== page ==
Effective writing is about expressing what is in your mind. You can construct different types of sentences to express your ideas. There is no right or wrong way to do that, but your sentence construction reflects what is in your mind.
To illustrate, you have these ideas in your mind:
a beautiful day
a bomb exploded
many children killed
Writing sample one
It was a beautiful day that ended in a tragedy. A bomb exploded and killed many children.
“It was a beautiful day that ended in a tragedy.”—a complex sentence (a simple sentence + a subordinate clause joined by a subordinating conjunction “that”).
“A bomb exploded and killed many children.”—a compound sentence (two simple sentences joined by a coordinating conjunction ”and”).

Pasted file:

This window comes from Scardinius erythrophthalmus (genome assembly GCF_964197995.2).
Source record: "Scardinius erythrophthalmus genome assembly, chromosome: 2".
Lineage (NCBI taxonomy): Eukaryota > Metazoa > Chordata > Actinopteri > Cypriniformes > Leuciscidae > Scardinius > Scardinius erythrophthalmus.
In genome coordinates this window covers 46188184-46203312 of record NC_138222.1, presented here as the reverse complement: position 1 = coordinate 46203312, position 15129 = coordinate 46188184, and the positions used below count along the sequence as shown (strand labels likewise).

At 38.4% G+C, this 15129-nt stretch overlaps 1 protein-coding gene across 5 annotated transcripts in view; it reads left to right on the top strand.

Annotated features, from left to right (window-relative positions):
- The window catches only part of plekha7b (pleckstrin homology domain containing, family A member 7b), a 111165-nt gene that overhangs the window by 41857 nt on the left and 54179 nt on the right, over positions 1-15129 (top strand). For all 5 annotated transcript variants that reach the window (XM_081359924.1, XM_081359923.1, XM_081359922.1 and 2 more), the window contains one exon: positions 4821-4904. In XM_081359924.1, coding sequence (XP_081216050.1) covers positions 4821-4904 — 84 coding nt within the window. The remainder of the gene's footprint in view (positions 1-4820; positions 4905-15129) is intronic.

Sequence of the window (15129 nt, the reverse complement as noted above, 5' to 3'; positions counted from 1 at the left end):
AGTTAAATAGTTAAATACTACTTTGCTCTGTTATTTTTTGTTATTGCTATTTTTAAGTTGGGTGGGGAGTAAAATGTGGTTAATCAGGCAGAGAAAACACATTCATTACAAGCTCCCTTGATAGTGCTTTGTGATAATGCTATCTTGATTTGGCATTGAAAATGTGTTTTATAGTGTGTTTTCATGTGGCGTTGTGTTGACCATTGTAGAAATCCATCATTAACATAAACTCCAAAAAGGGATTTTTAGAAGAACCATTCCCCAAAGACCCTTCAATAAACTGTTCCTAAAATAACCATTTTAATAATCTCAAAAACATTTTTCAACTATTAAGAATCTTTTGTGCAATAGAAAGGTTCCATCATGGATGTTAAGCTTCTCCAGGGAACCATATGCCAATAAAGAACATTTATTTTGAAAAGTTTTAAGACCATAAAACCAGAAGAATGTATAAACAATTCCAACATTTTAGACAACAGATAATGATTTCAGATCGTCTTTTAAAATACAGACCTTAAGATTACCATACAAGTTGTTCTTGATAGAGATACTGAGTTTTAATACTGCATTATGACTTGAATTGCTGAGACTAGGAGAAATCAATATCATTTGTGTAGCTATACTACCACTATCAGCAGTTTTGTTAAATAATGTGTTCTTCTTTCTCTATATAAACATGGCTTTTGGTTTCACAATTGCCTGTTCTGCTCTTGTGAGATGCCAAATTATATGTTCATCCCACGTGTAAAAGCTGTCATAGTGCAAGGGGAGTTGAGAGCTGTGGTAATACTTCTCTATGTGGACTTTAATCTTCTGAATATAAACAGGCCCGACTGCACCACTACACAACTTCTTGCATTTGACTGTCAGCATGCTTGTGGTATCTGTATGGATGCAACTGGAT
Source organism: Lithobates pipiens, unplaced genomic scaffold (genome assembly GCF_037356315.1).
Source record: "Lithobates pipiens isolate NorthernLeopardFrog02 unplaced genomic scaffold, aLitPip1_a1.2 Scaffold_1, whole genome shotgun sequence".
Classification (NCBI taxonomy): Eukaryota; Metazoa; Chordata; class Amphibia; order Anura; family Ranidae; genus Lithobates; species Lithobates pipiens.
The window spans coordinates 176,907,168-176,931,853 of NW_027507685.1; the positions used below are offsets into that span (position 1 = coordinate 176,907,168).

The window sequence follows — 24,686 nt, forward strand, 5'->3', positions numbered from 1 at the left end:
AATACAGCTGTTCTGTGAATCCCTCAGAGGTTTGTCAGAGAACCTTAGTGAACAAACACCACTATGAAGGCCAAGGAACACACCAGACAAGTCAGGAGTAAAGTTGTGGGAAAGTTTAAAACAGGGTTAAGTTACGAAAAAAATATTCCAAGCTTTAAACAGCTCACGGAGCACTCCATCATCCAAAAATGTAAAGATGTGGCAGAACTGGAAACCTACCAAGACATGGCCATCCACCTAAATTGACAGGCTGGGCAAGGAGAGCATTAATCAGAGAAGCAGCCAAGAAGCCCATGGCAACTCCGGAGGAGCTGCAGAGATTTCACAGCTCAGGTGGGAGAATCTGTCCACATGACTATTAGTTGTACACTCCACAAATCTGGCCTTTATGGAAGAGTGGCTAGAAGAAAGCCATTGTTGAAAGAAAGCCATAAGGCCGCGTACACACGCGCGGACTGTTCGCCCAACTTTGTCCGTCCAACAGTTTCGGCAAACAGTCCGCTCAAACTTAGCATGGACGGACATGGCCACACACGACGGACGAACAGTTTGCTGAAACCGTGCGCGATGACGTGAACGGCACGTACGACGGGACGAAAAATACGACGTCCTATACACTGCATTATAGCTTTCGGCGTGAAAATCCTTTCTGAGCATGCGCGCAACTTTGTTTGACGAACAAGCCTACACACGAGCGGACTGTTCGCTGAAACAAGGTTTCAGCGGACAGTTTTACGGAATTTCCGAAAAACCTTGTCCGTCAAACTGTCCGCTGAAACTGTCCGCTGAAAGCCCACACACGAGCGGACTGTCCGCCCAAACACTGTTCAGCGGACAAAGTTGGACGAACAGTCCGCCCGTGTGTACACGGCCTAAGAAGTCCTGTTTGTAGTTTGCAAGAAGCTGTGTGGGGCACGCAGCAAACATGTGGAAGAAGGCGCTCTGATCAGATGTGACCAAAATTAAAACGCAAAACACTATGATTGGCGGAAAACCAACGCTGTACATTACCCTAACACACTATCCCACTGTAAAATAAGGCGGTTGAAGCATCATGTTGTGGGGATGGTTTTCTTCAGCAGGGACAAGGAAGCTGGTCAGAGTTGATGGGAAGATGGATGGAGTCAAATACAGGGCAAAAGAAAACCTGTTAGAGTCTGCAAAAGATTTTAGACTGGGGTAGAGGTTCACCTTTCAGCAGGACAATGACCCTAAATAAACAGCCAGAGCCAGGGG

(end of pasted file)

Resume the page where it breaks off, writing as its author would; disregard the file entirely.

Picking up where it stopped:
Writing sample two
It was a beautiful day. But it ended in tragedy: a bomb exploded, killing many children.
“It was a beautiful day.”—a simple sentence for emphasis.
“But it ended in tragedy: a bomb exploded, killing many children.”—a compound sentence (two simple sentences joined by the punctuation mark “:” to replace a coordinating conjunction e.g. ”and”, “but”, “or “ , “nor”, and "yet."
Of course, there are other ways of expressing the same ideas. Remember these:
A simple sentence is often used to express a simple idea, and usually for emphasis.
A compound sentence is joining two or more simple sentences to show their relationship: “A bomb exploded and killed many children.”
“A bomb exploded, killing many children.” becomes a simple sentence, putting emphasis more on “bomb exploded” than on “killing many children.”
A complex sentence is joining a simple sentence and one or more subordinate clauses. In the complex sentence “a bomb exploded that killed many children”, the emphasis is more on “bomb exploded” than on “killed many children.”
As mentioned earlier, there is no right or wrong way of constructing your sentences, but remember the importance of variety and emphasis.
Copyright© by Stephen Lau